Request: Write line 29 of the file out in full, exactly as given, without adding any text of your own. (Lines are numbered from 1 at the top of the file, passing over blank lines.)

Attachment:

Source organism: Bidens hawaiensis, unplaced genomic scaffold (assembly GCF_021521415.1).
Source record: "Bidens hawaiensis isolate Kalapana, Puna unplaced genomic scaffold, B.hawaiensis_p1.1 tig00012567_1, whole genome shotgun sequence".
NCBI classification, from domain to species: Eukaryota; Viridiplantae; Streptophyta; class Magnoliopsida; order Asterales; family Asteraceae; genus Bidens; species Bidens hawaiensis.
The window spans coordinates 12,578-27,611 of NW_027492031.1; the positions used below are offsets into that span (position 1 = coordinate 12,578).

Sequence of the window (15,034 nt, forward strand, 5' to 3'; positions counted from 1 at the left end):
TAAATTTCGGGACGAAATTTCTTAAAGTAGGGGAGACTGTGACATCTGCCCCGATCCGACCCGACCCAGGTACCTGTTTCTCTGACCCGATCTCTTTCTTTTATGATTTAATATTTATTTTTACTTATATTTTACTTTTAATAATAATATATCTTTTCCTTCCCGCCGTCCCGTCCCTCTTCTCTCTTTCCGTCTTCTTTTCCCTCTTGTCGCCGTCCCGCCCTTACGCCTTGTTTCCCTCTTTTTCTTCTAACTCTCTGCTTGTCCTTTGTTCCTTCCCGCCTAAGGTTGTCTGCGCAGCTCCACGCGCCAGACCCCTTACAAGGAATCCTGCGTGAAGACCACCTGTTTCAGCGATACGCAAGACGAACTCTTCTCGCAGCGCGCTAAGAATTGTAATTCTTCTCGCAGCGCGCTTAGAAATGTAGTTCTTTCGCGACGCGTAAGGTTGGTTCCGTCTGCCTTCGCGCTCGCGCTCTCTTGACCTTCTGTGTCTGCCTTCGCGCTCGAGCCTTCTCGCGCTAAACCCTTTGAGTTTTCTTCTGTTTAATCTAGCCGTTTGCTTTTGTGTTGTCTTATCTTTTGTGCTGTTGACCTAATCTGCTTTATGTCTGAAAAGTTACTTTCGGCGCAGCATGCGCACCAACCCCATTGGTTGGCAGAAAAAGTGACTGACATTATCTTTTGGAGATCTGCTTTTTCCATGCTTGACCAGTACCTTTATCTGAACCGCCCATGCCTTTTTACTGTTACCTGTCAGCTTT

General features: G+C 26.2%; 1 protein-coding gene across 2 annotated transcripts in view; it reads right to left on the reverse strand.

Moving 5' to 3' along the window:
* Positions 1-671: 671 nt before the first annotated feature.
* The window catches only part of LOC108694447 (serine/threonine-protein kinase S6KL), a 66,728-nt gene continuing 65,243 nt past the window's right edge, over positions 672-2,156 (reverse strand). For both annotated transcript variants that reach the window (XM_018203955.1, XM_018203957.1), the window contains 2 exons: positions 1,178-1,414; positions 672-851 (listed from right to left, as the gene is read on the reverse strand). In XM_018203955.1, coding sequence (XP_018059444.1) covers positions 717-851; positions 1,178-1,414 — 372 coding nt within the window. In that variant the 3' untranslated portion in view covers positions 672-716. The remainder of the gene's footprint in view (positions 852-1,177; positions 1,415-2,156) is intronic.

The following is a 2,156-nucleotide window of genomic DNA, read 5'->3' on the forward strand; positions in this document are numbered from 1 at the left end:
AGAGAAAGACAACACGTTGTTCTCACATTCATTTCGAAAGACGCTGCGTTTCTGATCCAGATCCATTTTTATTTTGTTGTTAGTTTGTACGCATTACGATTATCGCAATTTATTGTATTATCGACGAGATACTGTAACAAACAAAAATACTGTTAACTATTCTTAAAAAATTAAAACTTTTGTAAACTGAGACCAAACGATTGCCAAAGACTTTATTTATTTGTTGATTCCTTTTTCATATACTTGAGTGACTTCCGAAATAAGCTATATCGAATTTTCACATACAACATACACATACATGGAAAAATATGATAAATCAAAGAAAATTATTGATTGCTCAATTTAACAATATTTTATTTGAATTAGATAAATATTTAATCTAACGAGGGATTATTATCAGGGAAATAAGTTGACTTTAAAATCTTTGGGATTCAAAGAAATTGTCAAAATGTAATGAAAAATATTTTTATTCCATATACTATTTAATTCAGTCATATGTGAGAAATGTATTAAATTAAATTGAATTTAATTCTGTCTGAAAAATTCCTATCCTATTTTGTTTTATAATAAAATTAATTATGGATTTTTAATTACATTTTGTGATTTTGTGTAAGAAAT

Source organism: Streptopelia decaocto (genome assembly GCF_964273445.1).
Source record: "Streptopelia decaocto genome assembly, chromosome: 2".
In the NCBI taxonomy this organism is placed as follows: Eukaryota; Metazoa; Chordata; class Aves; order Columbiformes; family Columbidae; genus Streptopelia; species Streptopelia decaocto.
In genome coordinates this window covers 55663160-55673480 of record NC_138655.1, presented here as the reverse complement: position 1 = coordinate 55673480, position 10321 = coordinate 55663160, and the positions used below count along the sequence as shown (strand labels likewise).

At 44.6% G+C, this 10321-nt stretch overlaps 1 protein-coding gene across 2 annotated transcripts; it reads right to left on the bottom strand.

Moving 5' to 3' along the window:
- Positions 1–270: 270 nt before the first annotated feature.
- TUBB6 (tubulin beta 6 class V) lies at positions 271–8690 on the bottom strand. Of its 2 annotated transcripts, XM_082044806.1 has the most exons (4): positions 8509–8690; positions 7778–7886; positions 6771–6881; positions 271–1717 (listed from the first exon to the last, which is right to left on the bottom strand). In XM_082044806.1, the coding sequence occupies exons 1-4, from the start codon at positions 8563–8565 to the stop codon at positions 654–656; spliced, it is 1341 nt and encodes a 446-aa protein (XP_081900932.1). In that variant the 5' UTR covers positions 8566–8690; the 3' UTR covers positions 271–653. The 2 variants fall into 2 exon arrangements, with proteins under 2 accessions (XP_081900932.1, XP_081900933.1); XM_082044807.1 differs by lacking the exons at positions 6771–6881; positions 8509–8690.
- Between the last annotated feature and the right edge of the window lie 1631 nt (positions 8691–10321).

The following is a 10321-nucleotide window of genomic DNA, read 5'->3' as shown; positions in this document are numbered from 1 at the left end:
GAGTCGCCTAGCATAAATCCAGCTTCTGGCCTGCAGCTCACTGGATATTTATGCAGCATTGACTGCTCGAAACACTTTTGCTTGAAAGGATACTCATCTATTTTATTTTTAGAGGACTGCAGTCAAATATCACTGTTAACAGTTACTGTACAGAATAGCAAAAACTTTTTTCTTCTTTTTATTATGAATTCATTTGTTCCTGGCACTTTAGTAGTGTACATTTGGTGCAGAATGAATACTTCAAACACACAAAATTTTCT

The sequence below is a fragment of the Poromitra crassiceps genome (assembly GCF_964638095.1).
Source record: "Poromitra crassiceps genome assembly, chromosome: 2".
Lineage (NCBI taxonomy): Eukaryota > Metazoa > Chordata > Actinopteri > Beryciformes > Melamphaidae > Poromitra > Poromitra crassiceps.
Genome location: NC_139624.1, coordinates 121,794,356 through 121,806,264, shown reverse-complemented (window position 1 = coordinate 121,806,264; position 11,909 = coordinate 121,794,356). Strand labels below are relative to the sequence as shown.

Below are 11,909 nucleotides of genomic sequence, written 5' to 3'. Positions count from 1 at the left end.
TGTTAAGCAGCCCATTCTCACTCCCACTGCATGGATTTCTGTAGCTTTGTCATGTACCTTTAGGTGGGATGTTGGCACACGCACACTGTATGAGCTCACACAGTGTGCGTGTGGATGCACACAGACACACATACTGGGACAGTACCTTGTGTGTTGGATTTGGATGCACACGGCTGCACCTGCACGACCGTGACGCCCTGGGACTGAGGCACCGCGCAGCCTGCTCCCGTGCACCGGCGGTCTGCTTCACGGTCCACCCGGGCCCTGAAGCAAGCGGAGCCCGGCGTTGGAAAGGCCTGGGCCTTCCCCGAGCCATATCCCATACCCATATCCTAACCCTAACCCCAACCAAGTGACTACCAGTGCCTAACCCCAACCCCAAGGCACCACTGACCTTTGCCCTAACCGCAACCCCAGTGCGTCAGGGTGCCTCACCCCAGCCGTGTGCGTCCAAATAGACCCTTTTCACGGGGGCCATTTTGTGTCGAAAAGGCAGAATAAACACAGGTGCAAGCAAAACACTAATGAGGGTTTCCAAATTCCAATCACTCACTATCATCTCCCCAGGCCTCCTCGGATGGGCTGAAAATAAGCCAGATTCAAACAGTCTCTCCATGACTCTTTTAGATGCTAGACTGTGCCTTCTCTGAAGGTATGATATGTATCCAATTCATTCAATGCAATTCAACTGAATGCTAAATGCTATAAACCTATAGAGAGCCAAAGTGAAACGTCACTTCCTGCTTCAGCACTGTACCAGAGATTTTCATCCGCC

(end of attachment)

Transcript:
TGTTAAGCAGCCCATTCTCACTCCCACTGCATGGATTTCTGTAGCTTTGTCATGTACCTTTAGGTGGGATGTTGGCACACGCACACTGTATGAGCTCACACAGTGTGCGTGTGGATGCACACAGACACACATACTGGGACAGTACCTTGTGTGTTGGATTTGGATGCACACGGCTGCACCTGCACGACCGTGACGCCCTGGGACTGAGGCACCGCGCAGCCTGCTCCCGTGCACCGGCGGTCTGCTTCACGGTCCACCCGGGCCCTGAAGCAAGCGGAGCCCGGCGTTGGAAAGGCCTGGGCCTTCCCCGAGCCATATCCCATACCCATATCCTAACCCTAACCCCAACCAAGTGACTACCAGTGCCTAACCCCAACCCCAAGGCACCACTGACCTTTGCCCTAACCGCAACCCCAGTGCGTCAGGGTGCCTCACCCCAGCCGTGTGCGTCCAAATAGACCCTTTTCACGGGGGCCATTTTGTGTCGAAAAGGCAGAATAAACACAGGTGCAAGCAAAACACTAATGAGGGTTTCCAAATTCCAATCACTCACTATCATCTCCCCAGGCCTCCTCGGATGGGCTGAAAATAAGCCAGATTCAAACAGTCTCTCCATGACTCTTTTAGATGCTAGACTGTGCCTTCTCTGAAGGTATGATATGTATCCAATTCATTCAATGCAATTCAACTGAATGCTAAATGCTATAAACCTATAGAGAGCCAAAGTGAAACGTCACTTCCTGCTTCAGCACTGTACCAGAGATTTTCATCCGCC